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Travel & Holiday

Wish upon a world

What are the changes you like to see in the travelling arena? Try these on for size.
CATS Classified In The Straits Times - January 17, 2010
By: Sheila Lim
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Wish upon a world

I love Samantha Brown – she’s pretty, funny and really chummy. Avid travellers and fans of the Discovery Travel channel will reckon that this intrepid travel show host has got the best job in the world. Just for wearing her trademark sunshiny smile and spouting witty lines, she gets paid to traverse the world, stay at eclectic hotels, eat fabulously, do fun stuff and meet interesting people along the way.

Since having a job like hers will only remain a pipe dream for me, and this is the time of the year to make wishes, I can do no better than hope that certain situations in the travel world will improve in the years ahead, for the sake of real-life travellers like me.

Wish #1 – Expanding our shrinking world
My first wish would be to see a wider and more exciting range of travel options made available.

Seasoned travellers are always scouring for new destinations to explore, while the intrepid ones would prefer taking paths less travelled. The problem is that there aren’t many options for such travellers, and the alternative for them is to trawl the Internet to organise their own holidays.

However, that would be a rather tedious process for people who are hard-pressed to find the time or energy to do so. Travellers like me relish the experience of organising our own trips, yet abhor the drudgery of clicking on website after website to pick out suitable flights and accommodation, and trying to find and book activities to fit our travel schedule. Thus it would be great if there are travel organisers who can help me do my “homework”, and allow me to capitalise on their expertise and “connections”.

Some travel agents are already providing customised travel services, but I do wish that there would be more of them offering even more flexible options, to better meet the needs of growing niche markets (including single and senior travellers).

Wish #2 – Preserving Mother Earth’s health and beauty
The possibility of well-loved tourist destinations like Venice and the Maldives disappearing underwater is growing higher by the day. So too is the likelihood of us seeing magnificent glaciers melting away and great rivers drying up.

With the advent of global warming, these are some of the catastrophes that are likely to occur in the not-very-distant future. So my wish is that all the natural beauty, and the historical and cultural riches I have had the privilege to see during my travels will be preserved for future generations to enjoy, for as long as possible.

So, my next wish is that more travellers around the world opt for low-carbon vacations and contribute in any way they can to reduce greenhouse gas emissions.

While we can only hope for quicker development of greener planes to take us to our faraway destinations, we could start with the little things, like cutting back on unnecessary purchases of trinkets attesting to the fact that “we’ve been there and done that”, and return home with the things that matter instead.

So avoid buying the umpteenth keychain or kitschy t-shirt (likely to be manufactured thousands of miles from your holiday destination) which will end up gathering dust in some dark corner. Instead, try to adopt less wasteful practices like bringing back items that are practical or consumable, or seek out locally produced goods – buying those will directly benefit the communities you visit or support local environmental organisations.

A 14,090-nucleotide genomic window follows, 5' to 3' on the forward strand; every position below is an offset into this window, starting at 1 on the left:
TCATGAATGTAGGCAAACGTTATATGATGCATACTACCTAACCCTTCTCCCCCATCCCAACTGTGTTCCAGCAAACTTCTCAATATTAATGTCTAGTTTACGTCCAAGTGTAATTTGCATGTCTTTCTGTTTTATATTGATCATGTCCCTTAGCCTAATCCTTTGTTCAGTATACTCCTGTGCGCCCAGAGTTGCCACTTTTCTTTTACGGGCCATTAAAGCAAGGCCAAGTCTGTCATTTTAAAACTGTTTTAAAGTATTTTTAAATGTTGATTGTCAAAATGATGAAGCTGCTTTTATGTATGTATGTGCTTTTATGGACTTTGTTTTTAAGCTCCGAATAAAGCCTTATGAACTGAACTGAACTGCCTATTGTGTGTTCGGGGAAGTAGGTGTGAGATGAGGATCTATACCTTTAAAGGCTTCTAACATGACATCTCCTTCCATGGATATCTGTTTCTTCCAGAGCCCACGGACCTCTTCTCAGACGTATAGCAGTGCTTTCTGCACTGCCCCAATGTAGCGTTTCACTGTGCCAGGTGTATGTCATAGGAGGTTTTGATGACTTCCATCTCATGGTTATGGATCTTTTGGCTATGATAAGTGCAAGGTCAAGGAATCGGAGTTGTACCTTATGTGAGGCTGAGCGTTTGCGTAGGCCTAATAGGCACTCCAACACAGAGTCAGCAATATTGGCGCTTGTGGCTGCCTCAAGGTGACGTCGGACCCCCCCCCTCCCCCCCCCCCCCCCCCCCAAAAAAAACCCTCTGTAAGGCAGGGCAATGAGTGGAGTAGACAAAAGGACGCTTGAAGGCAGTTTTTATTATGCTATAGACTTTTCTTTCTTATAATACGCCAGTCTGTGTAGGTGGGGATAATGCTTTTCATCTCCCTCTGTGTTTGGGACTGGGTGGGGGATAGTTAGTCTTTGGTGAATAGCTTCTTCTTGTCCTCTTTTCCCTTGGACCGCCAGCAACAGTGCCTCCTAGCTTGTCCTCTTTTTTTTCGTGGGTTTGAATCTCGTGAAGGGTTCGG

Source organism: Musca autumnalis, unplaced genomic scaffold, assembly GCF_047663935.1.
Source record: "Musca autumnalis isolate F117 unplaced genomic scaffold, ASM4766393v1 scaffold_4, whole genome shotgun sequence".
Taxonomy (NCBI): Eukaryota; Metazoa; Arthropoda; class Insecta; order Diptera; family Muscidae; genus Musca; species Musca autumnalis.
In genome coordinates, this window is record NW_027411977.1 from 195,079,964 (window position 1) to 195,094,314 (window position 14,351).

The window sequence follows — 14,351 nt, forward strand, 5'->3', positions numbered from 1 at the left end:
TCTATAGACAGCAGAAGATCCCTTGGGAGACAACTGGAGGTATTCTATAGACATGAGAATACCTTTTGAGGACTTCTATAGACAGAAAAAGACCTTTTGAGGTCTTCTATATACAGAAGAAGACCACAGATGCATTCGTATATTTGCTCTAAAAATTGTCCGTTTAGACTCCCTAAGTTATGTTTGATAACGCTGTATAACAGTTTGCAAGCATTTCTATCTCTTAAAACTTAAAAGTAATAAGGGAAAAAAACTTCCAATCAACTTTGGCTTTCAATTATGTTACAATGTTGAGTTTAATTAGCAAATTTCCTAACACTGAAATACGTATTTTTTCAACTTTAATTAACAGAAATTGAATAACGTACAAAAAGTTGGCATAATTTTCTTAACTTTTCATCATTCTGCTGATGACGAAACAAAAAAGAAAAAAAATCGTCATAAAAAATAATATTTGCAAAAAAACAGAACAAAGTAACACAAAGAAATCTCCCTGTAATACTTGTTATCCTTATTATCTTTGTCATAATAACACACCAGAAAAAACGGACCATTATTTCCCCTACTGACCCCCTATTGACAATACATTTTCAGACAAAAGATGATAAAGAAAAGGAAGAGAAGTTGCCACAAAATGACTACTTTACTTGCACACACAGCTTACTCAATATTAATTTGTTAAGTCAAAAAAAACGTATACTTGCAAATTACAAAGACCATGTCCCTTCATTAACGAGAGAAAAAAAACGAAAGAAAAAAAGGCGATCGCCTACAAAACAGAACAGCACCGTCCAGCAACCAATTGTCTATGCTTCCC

Wish #3 – Greater awareness of the need for “responsible tourism”
Whenever I look at my modest collection of seashells, I feel a sense of wonderment… and a tinge of guilt.

The wonderment comes from how exquisitely each is created. Like the fish in the ocean, the rocks in glacial rivers and everything else in nature, each shell bears its own unique beauty, and is a joy to collect. Yet, I often ponder if this passion of mine is contributing to the deterioration and destruction of the underwater worlds where they come from, as island natives will plunder these shells because tourists like me desire them. I often think of myself as a “greenie”, but am I truly one?

Now that government bodies around the world are seriously looking into ways to tackle the problems of global warming, ecotourism has become a popular catchphrase in tourism sales pitches. But how many of us truly understand the meaning of the word? To further confuse the issue, other similar terms like “sustainable tourism", "responsible tourism", "nature- based travel", "green travel" and "cultural tourism" are being bandied around as well.

The Ecotourism Society defines ecotourism as "responsible travel to natural areas which conserves the environment and improves the welfare of the local people". Eco-tourism operates in ways that minimise negative impact on the environment, and do not reduce the availability of resources or inhibit future travellers from enjoying the same experience.

For instance, if the presence of large numbers of tourists disturbs an animal's mating patterns so that there are fewer of that species in the future, that kind of holiday activity is not environmentally sustainable or responsible. Kayaking on a free-flowing river is an example of sustainable tourism, while game-hunting is not.

Therefore, my third wish is that as holidaymakers, all of us try to do our part in being more eco-friendly, by doing background research on the places we intend to visit and stay in, and the holiday activities we will be participating in, and be more aware of their impact on the environment.

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